Israel To Attend Gathering Organized by Saudi Arabia
Israel will attend a high-level interfaith meeting sponsored by Saudi Arabia that is set to be held at the United Nations in November.
The conference, formally organized by the president of the U.N.’s General Assembly, is a follow-up to another Saudi-sponsored interfaith meeting held in Spain over the summer. Israeli officials were not invited to attend that meeting.
An Israeli official told the Forward that Israeli officials would participate in the November 13 interfaith dialogue and is considering which senior official will come to New York for the event. President Shimon Peres and Foreign Minister Tzipi Livni are the most likely candidates, although much will depend on the political situation in Israel, where elections have been called.
The invitation to Israel comes soon after Peres called on Saudi King Abdullah to expand a Saudi-led peace initiative. In that initiative, first proposed six years ago, Arab countries would normalize relations with Israel if it gives up “all of the territories” occupied in the 1967 War and accepts “a just solution” for Palestinian refugees. Israeli Defense Minister Ehud Barak said Israel was reconsidering the plan, which was endorsed by the Arab League but rejected by Israel at the time.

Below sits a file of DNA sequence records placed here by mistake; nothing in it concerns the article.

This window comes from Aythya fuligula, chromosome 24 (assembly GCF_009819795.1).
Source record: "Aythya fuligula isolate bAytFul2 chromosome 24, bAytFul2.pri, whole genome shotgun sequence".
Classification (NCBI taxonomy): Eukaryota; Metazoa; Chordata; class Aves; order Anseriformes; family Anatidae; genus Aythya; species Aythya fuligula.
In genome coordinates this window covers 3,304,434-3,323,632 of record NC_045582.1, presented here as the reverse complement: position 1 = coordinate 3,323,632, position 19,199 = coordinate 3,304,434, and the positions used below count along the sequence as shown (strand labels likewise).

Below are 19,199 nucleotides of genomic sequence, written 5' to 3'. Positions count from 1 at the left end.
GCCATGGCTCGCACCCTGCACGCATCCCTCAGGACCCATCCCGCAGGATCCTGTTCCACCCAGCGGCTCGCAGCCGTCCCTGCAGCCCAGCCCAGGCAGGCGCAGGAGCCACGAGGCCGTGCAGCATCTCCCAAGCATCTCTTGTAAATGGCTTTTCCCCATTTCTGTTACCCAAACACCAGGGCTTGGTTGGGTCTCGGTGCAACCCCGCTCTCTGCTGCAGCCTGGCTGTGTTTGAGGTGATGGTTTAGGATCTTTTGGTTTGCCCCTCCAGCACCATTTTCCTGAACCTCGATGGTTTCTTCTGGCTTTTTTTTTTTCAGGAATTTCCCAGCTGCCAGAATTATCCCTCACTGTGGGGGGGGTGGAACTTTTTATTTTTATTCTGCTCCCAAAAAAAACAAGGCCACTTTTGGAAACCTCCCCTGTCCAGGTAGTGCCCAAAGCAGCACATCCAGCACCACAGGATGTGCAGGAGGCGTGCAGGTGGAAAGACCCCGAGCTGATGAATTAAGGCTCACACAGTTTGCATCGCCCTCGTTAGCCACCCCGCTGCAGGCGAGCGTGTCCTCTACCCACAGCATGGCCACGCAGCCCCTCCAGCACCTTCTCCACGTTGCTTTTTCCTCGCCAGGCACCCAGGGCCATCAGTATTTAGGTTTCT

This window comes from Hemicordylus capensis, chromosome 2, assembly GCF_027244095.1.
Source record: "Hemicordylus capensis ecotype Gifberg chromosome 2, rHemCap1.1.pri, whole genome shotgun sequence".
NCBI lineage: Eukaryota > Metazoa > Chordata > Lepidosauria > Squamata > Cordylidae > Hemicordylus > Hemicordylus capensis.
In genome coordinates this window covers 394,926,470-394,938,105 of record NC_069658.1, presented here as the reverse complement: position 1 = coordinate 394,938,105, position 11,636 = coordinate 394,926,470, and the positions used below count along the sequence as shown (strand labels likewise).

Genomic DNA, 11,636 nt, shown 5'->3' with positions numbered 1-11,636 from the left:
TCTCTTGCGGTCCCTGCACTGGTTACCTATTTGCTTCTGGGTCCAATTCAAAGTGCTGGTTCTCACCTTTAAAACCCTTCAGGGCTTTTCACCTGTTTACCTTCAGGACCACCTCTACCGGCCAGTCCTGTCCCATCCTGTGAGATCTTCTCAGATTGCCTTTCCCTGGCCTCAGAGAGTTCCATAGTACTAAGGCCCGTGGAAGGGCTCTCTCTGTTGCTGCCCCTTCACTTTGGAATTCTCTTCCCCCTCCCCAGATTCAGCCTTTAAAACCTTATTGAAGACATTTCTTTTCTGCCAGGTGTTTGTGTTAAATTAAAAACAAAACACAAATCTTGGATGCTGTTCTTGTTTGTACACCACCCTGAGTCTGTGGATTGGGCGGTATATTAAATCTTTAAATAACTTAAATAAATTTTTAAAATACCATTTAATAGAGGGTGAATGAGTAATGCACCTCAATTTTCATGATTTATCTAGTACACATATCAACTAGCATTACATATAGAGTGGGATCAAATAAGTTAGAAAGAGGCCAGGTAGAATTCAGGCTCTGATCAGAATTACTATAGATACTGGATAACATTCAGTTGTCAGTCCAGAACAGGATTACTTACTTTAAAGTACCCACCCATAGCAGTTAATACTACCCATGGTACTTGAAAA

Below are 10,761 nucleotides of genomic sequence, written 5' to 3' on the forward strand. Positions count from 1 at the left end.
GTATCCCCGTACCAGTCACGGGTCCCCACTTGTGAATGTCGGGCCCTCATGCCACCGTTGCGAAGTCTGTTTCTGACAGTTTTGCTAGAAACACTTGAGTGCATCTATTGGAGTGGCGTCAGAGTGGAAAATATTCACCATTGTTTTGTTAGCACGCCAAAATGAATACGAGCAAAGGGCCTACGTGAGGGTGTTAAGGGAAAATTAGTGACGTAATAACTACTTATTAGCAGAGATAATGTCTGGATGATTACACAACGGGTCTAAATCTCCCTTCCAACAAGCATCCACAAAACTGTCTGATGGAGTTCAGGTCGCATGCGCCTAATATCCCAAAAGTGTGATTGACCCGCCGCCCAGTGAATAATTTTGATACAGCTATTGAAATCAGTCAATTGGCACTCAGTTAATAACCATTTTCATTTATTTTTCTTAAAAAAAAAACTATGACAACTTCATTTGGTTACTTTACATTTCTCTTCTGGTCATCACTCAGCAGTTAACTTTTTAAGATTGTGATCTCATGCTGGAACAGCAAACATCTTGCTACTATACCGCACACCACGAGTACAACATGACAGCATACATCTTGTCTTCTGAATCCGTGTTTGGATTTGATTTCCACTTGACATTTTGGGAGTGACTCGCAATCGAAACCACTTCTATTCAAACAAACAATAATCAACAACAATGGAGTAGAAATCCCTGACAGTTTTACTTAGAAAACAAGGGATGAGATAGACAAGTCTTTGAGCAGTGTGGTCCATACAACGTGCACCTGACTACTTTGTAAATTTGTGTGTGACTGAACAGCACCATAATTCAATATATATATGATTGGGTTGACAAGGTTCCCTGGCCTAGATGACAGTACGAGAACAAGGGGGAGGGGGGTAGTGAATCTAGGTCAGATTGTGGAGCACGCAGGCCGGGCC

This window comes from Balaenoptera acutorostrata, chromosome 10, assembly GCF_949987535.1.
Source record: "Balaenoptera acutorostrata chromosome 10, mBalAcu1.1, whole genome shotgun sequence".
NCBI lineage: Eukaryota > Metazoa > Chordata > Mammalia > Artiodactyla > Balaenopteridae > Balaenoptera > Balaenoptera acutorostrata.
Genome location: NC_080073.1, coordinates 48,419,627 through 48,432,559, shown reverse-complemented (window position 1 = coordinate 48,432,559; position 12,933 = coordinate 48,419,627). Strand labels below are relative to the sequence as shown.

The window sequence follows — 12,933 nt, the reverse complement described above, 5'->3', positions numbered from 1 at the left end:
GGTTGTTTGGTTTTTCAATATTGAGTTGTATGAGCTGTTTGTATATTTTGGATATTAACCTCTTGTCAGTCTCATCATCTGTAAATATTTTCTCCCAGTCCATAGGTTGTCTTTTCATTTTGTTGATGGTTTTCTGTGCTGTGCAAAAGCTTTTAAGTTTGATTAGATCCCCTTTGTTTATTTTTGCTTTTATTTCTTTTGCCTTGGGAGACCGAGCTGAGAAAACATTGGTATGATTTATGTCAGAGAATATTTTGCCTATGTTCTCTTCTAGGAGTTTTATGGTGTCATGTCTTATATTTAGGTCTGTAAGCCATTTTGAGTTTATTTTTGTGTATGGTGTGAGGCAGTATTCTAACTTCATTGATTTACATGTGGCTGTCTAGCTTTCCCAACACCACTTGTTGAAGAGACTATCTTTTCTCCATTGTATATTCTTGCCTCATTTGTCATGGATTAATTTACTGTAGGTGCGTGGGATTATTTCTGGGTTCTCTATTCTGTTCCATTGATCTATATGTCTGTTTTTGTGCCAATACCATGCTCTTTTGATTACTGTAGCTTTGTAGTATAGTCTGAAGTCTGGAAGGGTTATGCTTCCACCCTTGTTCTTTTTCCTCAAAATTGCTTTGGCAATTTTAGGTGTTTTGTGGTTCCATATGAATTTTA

Saudi Foreign Minister Saud al-Faisal said he hoped the Israeli government would follow Peres’s lead when a new government is formed.
Israel, like the other 191 member states of the United Nations, received an invitation to attend the interfaith gathering from the president of the General Assembly, the Israeli official said.
Abdullah announced on October 26 that he would attend the meeting and President Bush did the same three days later.
“The President appreciates King Abdullah of Saudi Arabia’s initiative in calling for this dialogue and remains committed to fostering interfaith harmony among all religions, both at home and abroad,” the White House said in a statement.
The Madrid meeting in July brought together representatives of major faiths, including rabbis. The run-up to the conference was marked by a dispute involving Rabbi David Rosen, who is based in Jerusalem and holds dual Israeli and Irish citizenship. The Saudi organizers eventually decided to list Rosen as American in the conference literature, prompting criticism from Israeli officials.
This time around, though, both sides were able to reach out because of the diplomatic cover provided by the U.N. Saudi Arabia reportedly agreed that Israel be invited to the parley as a U.N. member state. Saudi Arabia and Israel have no diplomatic relations.
The Saudi king has been promoting interfaith dialogue as a way to counter the influence of radical strains within Islam. Critics of his interfaith outreach efforts point to the fact that no faith other than Islam can be practiced freely in the desert kingdom. The State Department has for years criticized Riyadh’s policies and attitudes in its annual religious freedom reports.
In its statement, the White House made a point in stating that “the United States affirms its support for individual religious freedom, the right to practice one’s religion, the equality of all people regardless of their religious faith, and the other principles of religious freedom enshrined in the U.N. Charter and the Universal Declaration of Human Rights.”